August 31, 2022
In Matters of Rite Aid Headquarters Corp, the position of “Pharmacist” required prospective candidates to hold a valid State of California Pharmacist License and Immunization Certificate. However, Section K of the Forms ETA 9089 did not specify that the foreign workers possessed the valid State of California Pharmacist License and Immunization Certificate at the time of hire.
Section K did not indicate foreign worker’s license or certification = employer’s stated minimum requirements are not the actual minimum requirements
The Certifying Officer (CO) denied the application because the application did not indicate in Section K that the foreign worker possessed the required license and certification described in Section H.14 at the time of hire. Therefore, the CO concluded that the employer’s stated minimum requirements for the position (i.e., requiring the license and certificate) were not the actual minimum requirements.
Employer’s Argument that the worker could not function as a pharmacist without a license was not accepted
The employer requested a review of the denial. The employer argued that According to California law, the foreign worker could not function as a pharmacist without a license. The employer emphasized that Section K demonstrated the foreign worker had been employed as a pharmacist for many years before the filing of the Form ETA 9089 and that the title of “Pharmacist” itself, as stated in their job title, implied that the foreign worker possessed the required valid State of California Pharmacist License and Immunization Certificate. The CO affirmed its denial and forwarded the matter to BALCA.
BALCA cited regulations at 20 CFR 656.17(i)(3) and the Form ETA 9089 instructions requiring employers to specify and provide job details and specifically the possession of certification and licenses in Section K.
BALCA held that Form ETA 9089 requires employers to list all licenses or certifications.
BALCA stated that the CO was not responsible for deciphering or interpreting the foreign worker’s eligibility for the position.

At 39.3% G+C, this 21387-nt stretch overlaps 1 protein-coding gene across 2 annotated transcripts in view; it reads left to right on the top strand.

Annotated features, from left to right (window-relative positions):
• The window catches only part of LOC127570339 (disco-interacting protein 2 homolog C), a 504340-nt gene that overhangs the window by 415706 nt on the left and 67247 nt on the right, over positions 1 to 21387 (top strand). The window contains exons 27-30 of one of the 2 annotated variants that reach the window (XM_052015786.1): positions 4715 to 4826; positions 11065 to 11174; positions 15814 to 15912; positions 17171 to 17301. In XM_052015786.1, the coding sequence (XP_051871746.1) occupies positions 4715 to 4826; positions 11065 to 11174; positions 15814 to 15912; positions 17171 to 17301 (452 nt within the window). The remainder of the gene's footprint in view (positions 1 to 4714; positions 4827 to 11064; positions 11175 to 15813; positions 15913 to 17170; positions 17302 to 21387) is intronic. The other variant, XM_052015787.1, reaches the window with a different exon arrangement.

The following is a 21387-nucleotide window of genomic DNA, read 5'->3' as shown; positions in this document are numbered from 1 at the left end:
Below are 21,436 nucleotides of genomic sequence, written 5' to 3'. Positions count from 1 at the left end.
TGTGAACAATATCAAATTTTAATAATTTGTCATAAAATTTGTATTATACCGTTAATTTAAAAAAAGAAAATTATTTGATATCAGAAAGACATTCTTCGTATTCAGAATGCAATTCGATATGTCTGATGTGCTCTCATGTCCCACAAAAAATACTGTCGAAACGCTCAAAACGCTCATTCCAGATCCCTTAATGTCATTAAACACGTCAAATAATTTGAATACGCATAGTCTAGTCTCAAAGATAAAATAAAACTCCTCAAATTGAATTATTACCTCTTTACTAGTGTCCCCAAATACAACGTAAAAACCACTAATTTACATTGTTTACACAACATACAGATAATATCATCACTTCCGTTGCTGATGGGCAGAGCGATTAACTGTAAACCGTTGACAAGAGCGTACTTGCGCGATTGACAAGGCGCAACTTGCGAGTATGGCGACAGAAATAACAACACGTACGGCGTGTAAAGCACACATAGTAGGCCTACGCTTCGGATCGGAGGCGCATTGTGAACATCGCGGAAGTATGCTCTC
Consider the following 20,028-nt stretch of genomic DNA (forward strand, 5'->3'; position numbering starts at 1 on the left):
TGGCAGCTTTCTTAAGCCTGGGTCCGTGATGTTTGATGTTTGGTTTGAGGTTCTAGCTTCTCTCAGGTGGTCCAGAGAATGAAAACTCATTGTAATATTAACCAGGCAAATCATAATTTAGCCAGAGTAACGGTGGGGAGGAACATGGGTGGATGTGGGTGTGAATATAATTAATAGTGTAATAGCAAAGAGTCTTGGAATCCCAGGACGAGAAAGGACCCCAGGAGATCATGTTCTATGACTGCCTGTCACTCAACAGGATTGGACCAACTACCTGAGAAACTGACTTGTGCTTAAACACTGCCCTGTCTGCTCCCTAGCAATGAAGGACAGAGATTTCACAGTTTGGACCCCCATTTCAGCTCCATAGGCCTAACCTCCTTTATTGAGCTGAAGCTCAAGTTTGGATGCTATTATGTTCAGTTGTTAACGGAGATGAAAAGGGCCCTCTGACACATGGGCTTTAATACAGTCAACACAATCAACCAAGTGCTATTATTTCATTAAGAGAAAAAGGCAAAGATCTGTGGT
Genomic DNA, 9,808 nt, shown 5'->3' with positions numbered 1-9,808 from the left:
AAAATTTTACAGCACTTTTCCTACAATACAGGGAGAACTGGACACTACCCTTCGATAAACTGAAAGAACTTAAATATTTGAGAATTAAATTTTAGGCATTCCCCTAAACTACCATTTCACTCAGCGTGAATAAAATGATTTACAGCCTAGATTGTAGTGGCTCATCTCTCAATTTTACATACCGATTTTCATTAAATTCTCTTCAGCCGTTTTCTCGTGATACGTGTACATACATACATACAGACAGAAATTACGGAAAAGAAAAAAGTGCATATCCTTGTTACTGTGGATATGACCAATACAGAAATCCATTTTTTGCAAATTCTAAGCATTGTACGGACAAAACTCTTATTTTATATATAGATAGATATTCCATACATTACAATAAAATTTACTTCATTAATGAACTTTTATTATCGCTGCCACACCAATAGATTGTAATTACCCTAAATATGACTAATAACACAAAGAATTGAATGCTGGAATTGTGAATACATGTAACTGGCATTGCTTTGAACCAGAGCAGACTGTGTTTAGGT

BALCA further noted that, without the required information in Section K, the CO could not know whether the foreign worker possessed the actual minimum requirements of the offered position.
BALCA rejected the employer’s argument that the foreign worker’s past employment as a “Pharmacist” implied his possession of the valid State of California Pharmacist License and Immunization Certificate.
In addition, BALCA rejected many pre-PERM decisions permitting reliance on implied or inherent requirements because PERM is an attestation-based program intended to streamline the process so that the CO can make its decision based on the information contained in the application alone.
BALCA concluded that because Section K did not contain information about the foreign worker’s valid State of California Pharmacist License and Immunization Certificate, the employer’s stated requirements could not have represented the employer’s actual minimum requirements, which constituted a violation of 20 CFR 656.17(i) (1), requiring affirmation of the CO’s denial of certification.
We will ensure that all the qualifications of the foreign worker are listed so that there is no ambiguity as to how the foreign worker meets every one of the requirements of the offered position, as stated in Form ETA 9141, Application for Prevailing Wage Determination, and Form ETA 9089.
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